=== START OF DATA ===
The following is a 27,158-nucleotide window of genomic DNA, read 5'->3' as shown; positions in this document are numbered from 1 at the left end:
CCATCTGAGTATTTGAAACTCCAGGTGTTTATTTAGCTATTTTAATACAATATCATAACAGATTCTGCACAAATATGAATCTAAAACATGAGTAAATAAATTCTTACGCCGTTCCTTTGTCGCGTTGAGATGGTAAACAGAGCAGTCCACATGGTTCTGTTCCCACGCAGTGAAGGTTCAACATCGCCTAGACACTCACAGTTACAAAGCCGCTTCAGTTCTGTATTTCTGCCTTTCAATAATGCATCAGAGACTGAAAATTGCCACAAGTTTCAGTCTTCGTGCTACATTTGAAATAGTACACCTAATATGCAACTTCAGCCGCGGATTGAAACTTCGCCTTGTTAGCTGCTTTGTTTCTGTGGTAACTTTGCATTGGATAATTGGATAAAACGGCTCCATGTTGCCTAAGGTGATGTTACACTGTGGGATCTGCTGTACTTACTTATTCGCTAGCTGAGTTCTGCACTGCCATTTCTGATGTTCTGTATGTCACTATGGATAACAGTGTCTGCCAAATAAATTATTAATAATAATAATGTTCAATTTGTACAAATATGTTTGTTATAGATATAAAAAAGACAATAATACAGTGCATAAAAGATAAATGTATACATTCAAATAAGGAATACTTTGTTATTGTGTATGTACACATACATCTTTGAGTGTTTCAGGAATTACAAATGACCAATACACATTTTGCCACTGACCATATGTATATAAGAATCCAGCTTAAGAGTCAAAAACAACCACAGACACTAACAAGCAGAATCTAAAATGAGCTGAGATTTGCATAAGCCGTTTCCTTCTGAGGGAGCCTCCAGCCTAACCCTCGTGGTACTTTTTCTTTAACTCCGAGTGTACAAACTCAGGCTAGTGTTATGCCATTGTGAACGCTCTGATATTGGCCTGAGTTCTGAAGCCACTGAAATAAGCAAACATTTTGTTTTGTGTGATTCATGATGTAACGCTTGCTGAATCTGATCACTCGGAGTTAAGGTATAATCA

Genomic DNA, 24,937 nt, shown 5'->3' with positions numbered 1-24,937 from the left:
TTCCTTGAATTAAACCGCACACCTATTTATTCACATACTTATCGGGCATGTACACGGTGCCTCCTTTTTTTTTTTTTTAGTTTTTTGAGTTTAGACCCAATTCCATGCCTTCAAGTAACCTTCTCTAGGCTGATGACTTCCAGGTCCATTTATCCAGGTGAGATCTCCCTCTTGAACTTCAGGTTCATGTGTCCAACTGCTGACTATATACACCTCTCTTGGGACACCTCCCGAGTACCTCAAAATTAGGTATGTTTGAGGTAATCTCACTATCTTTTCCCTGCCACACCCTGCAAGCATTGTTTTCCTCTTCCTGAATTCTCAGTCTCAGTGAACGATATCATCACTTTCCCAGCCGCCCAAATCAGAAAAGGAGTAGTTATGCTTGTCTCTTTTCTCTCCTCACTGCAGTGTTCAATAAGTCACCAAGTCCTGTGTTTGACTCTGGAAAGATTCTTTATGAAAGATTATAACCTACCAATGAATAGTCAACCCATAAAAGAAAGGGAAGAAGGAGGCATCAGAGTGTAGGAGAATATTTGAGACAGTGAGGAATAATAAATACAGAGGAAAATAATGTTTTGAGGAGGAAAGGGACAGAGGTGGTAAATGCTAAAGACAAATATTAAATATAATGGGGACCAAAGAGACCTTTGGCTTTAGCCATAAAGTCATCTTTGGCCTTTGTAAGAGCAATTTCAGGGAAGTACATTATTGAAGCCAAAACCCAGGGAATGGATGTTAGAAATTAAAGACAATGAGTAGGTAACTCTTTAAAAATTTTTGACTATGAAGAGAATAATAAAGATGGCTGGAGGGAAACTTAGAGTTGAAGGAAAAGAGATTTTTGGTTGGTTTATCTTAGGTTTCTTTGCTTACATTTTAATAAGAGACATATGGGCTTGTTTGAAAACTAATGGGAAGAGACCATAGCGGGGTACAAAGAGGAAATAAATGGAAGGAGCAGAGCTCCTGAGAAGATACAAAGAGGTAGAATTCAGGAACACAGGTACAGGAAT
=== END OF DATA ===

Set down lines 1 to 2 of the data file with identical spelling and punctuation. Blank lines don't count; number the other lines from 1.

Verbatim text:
The following is a 27,158-nucleotide window of genomic DNA, read 5'->3' as shown; positions in this document are numbered from 1 at the left end:
CCATCTGAGTATTTGAAACTCCAGGTGTTTATTTAGCTATTTTAATACAATATCATAACAGATTCTGCACAAATATGAATCTAAAACATGAGTAAATAAATTCTTACGCCGTTCCTTTGTCGCGTTGAGATGGTAAACAGAGCAGTCCACATGGTTCTGTTCCCACGCAGTGAAGGTTCAACATCGCCTAGACACTCACAGTTACAAAGCCGCTTCAGTTCTGTATTTCTGCCTTTCAATAATGCATCAGAGACTGAAAATTGCCACAAGTTTCAGTCTTCGTGCTACATTTGAAATAGTACACCTAATATGCAACTTCAGCCGCGGATTGAAACTTCGCCTTGTTAGCTGCTTTGTTTCTGTGGTAACTTTGCATTGGATAATTGGATAAAACGGCTCCATGTTGCCTAAGGTGATGTTACACTGTGGGATCTGCTGTACTTACTTATTCGCTAGCTGAGTTCTGCACTGCCATTTCTGATGTTCTGTATGTCACTATGGATAACAGTGTCTGCCAAATAAATTATTAATAATAATAATGTTCAATTTGTACAAATATGTTTGTTATAGATATAAAAAAGACAATAATACAGTGCATAAAAGATAAATGTATACATTCAAATAAGGAATACTTTGTTATTGTGTATGTACACATACATCTTTGAGTGTTTCAGGAATTACAAATGACCAATACACATTTTGCCACTGACCATATGTATATAAGAATCCAGCTTAAGAGTCAAAAACAACCACAGACACTAACAAGCAGAATCTAAAATGAGCTGAGATTTGCATAAGCCGTTTCCTTCTGAGGGAGCCTCCAGCCTAACCCTCGTGGTACTTTTTCTTTAACTCCGAGTGTACAAACTCAGGCTAGTGTTATGCCATTGTGAACGCTCTGATATTGGCCTGAGTTCTGAAGCCACTGAAATAAGCAAACATTTTGTTTTGTGTGATTCATGATGTAACGCTTGCTGAATCTGATCACTCGGAGTTAAGGTATAATCA